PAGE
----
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Spark through air

by adoado
Tags: spark
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Nov29-10, 06:41 AM
P: 72
Hello all,

I am studying physics at university, and I read something interesting in my book: If the electric field strength increases beyond 30,000 V/m in air, a spark will be created between the two potential differences.

This was really interesting, and being a more practical person I wanted to see if I could accomplish such an experiment at home to achieve this myself.

Here are my thoughts: I learnt from by book that V = Ed (that is, the voltage across a capacitor is equal to electric field strength multiplied by the distance between the electrodes). So, I found out with a 4mm gap I need the voltage 1200 volts.

Here is the issue, electronics not being my strongest side of physics; is there any way to step up a 9 volt DC battery to the required voltage?

Again, trying to use some physics I thought of two solutions: Increase the resistance in the circuit (V=IR, so as R increases, V increases) or use a transformer to step DOWN the current, so V increases..

Any ideas or comments would be greatly appreciated!

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Nov29-10, 11:08 AM
P: 644
Don't you mean 30kV/cm ? And therefore 3kV/mm.

It is possible but probably quite difficult for an "amateur" to convert 9VDC to several thousand volts.

The 9V battery is a voltage source, not a current source. Therefore you cannot "generate" higher voltages by putting it in a circuit with a high resistance. The voltage across the battery will still only be 9V. If you increase the resistance R, the current I will decrease so as to keep V=RI constantly equal to 9V.

To use a transformer, you have to convert the 9VDC to AC first...
Nov29-10, 11:32 AM
P: 595
I seem to remember 30Kv/INCH, but could be wrong...

How about an automobile ignition coil and breaker points, if such still exist?

Bob S
Nov29-10, 12:30 PM
P: 4,663
Spark through air

Hello Adrian-
Here in thumbnail is a simulation of a pre-1970 automobile ignition circuit showing a 25-kV voltage pulse. Resistor R1 (which includes coil primary resistance) should be chosen to limit dc current to about 1 or 2 amps. You should be able to find an ignition coil and condenser in a local junkyard.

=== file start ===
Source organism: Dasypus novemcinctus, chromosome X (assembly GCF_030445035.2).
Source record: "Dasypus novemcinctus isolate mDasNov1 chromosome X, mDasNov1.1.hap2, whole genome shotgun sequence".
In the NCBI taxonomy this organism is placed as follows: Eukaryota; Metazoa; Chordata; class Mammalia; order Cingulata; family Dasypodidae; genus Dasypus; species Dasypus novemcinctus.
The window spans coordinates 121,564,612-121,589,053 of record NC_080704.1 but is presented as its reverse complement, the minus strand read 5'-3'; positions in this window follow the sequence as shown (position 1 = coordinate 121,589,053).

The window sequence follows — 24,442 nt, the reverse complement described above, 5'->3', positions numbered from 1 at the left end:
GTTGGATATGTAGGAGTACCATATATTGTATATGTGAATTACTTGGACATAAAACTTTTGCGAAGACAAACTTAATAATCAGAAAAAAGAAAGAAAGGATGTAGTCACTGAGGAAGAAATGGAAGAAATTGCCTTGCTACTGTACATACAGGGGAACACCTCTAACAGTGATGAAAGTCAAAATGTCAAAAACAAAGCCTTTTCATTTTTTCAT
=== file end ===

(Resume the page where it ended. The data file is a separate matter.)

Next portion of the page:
Note in simulation that the voltage pulse occurs when the points open, and not when they close. (The very small pulses at 0 ms, 4 ms, and 8 ms are the points closing). Why is there a large voltage pulse only when the points open?

edit The above simulation is of course for charging the primary coil inductance to 1 amp using a 12 volt car battery. You could build a small dc-dc converter (9 volt battery to 300 volts), like in this stun gun circuit below, charge a capacitor to ≈300 volts, and discharge it into an automobile ignition coil or similar transformer. What you will need is the charging circuit like in

In this circuit below (circuit3), a 9 volt dc dc converter charges C2

to about 300 volts, and T2 is an ignition coil.

These are all dangerous circuits. be careful.

Bob S
Attached Thumbnails
Nov29-10, 04:34 PM
P: 644
Quote Quote by Bob S View Post
Why is there a large voltage pulse only when the points open?
After opening, the current through L1 changes very quickly due to the LC component values in the resulting oscillatory circuit.

After closing, the current through L1 is built up quite slowly due to the series resistance.

Only a quick change in the current through L1 produces a high voltage output for the spark plugs.
Bob S
Nov29-10, 11:14 PM
P: 4,663
Here in thumbnail is the basic configuration for a capacitor discharge ignition circuit. The thumbnail shows a 30 kV spark from a capacitor charged to 300 volts. The capacitor charging resistor R1 can be increased to 1 meg to limit charging current to about 0.3 milliamps. The RC time constant would then be 20 milliseconds. The output voltage pulse is about 100 times the capacitor voltage. For example, 50 volts on the capacitor will give a 5000 volt output pulse.

Bob S
Attached Thumbnails
CD_­ignition ckt.jpg  
Nov30-10, 02:17 AM
P: 96
If you want to get high voltage w/o too much work you can try an ionizer, these days you find them a bit everywhere, e.g. air filters, hair driers. Just make sure you know what you are doing before messing around with them.

If you want to go big and do not mind the work, van der Graaf is your choice. It is a lot easier than one would imagine. E.g. some karts at grocery stores that have rubber wheels rolling close to sharp metal features will pick up charge from a synthetic floor a charge the metal frame; they will give you a 'nice' spark when you touch them.

Another nice option Tesla coils

If you just want to see high voltage sparks, pull off your sweater in a dark room, better if you are wearing a synthetic fabric t-shirt

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